Astrid Lindenmayer was a Hungarian theoretical biologist who developed formal languages called Lindenmayer Systems (L-Systems) that create fractals and model the structures of plants. He published "Mathematical models for cellular interaction in development" in 1968, modeling the structure of plant cells. His work is now used to model whole plant structures. L-Systems are sets of strings made by applying rules. They can be used to create all sorts of interesting shapes and patterns and it's uncanny how closely they mimic trees, grasses, weeds and other branching forms. Think of trees as computers building their own structure using code!
Most of the material I've found online has to do with computer science applications. Computer science blogger Christopher Jennings has a very clear explanation of the math and "productions" that are L-Systems. Here's an example from his blog:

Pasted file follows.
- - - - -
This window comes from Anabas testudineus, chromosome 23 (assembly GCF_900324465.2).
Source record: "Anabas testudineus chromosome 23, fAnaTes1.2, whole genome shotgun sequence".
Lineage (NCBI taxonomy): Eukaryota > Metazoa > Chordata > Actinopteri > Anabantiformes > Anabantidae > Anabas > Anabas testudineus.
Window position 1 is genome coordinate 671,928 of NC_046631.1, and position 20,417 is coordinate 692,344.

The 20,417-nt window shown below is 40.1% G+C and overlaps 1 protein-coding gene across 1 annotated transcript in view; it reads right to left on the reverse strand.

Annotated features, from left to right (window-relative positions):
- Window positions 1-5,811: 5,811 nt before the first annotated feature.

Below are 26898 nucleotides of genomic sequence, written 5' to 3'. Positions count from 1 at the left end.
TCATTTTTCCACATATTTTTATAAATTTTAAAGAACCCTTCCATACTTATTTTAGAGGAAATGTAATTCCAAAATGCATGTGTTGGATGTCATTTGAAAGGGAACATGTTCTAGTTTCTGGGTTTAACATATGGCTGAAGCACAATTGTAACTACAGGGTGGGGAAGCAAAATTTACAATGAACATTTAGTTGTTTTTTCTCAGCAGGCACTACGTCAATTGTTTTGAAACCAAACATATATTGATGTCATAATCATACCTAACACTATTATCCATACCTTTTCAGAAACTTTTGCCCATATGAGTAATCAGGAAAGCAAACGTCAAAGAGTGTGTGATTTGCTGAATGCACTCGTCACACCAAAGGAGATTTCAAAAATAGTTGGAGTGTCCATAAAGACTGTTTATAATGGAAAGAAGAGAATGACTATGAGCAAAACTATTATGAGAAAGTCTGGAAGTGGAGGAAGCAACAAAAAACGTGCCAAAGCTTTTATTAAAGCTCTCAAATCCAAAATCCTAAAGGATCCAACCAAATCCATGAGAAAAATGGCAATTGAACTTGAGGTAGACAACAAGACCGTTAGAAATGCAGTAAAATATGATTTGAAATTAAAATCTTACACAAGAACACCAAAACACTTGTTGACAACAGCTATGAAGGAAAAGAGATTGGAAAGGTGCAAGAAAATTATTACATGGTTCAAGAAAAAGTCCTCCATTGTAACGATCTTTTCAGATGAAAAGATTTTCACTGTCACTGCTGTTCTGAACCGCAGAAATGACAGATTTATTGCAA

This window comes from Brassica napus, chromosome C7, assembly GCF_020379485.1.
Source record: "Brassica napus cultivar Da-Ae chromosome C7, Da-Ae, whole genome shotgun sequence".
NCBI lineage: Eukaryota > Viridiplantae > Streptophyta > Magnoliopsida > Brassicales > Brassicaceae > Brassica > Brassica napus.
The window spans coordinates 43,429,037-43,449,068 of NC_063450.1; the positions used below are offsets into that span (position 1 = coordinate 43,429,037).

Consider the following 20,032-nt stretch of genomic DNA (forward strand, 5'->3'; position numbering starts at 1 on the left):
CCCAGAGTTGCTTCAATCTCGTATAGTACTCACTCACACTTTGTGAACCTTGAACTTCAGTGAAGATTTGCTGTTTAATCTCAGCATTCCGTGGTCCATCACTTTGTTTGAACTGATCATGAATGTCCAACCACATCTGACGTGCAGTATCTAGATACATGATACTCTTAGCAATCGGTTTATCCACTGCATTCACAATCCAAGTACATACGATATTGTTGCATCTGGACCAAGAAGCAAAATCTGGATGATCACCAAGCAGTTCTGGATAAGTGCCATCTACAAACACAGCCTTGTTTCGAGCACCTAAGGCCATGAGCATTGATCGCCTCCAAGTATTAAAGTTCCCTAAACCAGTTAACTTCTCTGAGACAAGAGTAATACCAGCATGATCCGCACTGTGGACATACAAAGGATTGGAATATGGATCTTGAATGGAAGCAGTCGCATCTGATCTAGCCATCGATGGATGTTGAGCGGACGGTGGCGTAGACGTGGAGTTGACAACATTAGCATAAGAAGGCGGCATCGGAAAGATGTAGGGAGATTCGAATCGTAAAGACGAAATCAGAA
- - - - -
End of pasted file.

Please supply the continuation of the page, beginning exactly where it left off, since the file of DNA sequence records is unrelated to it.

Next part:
The images below are from an article by Allan Pike on his computer science and visualization blog. They show the math or "productions" and the resulting (very plant-like) imagery:
These images (with coresponding "productions") are from algorythmicbotany.com:
The same way artists have recognisable ways of making marks (especially curves and angles), plants seem to have a handwriting that's pretty uniform across all their structures- root systems, leaves, twigs, branches, seeds and flowers all appear to drawn by the same hand; different parts of the same plants seem to be written with the same code but repurposed to fit the different biological and structural needs.